There basic facilities and amenities need to be improved in the stations. The number one being toilets for women and I say this over and over again whenever a Railway Budget is presented that there should be clean toilets and clean drinking water for women, who have become one of the largest commuters now, many travelling to work and back or travelling to college and back. So, this becomes a very important thing. There is an urgent need to upgrade passenger facilities, particularly in the suburban stations. I know the Railways have taken up a few projects in Mumbai to revamp railway stations. But what happens once the station is revamped? Nothing has been done about the approach to the station. So, to develop the area, developing in and around the station is very important and if a PPP model also can be used for that purpose, that would be very welcome.
Elderly citizens are facing huge problem in alighting the trains or catching the trains in the suburban routes. There is no place. There is pushing. Therefore, a separate compartment for the senior citizens, I think, is very, very important. In regard to provisions for escalators and ramps, which the hon. Minister has taken care of, what has already been done is a big relief for women, for senior citizens and the disabled, which will help them tremendously.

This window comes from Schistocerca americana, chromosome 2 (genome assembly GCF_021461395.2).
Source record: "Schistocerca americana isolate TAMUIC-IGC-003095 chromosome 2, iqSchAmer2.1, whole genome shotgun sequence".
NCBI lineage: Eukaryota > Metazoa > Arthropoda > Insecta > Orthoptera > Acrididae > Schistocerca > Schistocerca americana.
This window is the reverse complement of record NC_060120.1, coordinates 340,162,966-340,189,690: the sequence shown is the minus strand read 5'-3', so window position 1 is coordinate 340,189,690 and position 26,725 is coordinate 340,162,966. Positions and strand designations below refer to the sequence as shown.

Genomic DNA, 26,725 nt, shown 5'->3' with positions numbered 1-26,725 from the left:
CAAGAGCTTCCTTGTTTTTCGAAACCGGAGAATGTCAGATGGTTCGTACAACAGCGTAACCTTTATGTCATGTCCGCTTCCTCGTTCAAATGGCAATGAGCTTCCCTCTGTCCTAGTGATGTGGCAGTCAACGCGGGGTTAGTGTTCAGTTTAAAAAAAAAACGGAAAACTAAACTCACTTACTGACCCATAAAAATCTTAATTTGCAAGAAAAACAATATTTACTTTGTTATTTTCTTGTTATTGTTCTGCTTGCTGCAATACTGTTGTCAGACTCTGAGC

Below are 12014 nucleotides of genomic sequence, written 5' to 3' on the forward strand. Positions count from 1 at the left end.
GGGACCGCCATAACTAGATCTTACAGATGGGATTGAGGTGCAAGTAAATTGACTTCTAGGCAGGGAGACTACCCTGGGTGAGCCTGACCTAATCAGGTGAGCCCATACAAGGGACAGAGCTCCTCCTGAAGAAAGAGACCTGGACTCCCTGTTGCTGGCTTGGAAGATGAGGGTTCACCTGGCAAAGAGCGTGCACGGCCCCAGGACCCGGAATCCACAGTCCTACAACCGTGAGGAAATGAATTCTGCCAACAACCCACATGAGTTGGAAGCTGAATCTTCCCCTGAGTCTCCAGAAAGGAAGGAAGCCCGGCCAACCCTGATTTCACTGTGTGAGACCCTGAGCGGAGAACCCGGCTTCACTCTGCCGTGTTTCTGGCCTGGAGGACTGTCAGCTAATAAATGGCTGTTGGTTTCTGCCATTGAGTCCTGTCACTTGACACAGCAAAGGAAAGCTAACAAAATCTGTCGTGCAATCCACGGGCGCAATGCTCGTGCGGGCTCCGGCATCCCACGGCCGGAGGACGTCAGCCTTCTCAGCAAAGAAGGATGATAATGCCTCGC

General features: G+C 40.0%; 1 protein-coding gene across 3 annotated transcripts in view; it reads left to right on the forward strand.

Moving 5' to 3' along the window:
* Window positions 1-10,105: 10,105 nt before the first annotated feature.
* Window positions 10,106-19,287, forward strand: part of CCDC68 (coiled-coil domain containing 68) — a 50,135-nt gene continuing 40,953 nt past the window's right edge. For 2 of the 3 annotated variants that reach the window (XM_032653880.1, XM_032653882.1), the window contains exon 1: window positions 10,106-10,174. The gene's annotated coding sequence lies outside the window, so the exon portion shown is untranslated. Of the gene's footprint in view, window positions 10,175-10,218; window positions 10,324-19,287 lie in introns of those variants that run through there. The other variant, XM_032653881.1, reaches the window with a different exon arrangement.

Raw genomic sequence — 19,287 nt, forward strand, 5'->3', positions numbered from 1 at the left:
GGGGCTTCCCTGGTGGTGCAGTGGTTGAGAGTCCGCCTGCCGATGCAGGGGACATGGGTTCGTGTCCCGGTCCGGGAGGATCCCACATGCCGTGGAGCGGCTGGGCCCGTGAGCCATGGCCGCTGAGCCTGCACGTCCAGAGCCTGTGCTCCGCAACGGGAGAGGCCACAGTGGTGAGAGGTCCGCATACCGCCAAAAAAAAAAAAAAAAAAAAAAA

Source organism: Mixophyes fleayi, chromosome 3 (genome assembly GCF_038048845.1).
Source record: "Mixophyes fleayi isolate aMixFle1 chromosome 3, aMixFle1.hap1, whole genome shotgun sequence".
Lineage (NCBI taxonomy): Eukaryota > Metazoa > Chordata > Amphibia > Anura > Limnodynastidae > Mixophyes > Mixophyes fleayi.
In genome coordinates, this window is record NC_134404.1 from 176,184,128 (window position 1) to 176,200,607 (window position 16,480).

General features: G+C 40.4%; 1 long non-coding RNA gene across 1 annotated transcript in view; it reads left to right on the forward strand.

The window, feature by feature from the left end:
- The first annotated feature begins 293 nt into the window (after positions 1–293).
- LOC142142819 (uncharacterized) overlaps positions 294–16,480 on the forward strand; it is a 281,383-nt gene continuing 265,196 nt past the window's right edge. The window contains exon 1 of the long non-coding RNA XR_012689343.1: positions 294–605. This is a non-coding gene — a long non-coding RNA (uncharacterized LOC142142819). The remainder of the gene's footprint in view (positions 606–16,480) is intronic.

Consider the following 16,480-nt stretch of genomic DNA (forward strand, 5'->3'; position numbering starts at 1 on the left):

There are hardly any amenities in smaller stations. So, I request the hon. Minister through you to look into these issues, especially of foot-over-bridges. Another very important issue is about the slums on railway property and this has been taken up with the Ministry as well as with the Prime Minister for rehabilitation of slums on Central Government lands. This includes the Railways. I would request the Railway Minister to please take cognizance of this because we do not even get NOC from the Railways to provide them basic amenities like water, toilets and drainage. You call them illegal encroachers but they are Indian citizens first and I think it is the right for every citizen to have the basic amenities to be given to them. Therefore, I request the hon. Minister to ensure that NOCs to provide them with these amenities are given on an immediate basis. We also need a comprehensive policy on this.
Another issue is the women’s safety. That is the most important issue and I had put this forward to the Ministry as well. When you speak to a woman and you ask her, what is the most vulnerable time of the day you feel unsafe, she says when I am coming back from work. When I come back in the evening or in the night from work in a train, I feel most vulnerable. I spoke to many young girls and they say we only put on our walkman and we walk with our heads down because there are eve teasers standing there; there are criminal kind of people standing there but we have nobody to go to. We do not feel a sense of security. The hon. Minister has said that he is going to recruit more women in the Railway Police and we welcome that. … (Interruptions)
MR. CHAIRMAN : No interruption, please.
SHRIMATI PRIYA DUTT : We require more. We require these women, especially in the ladies compartments when women travel alone at night. So, I request the Railway Minister to please take note of this.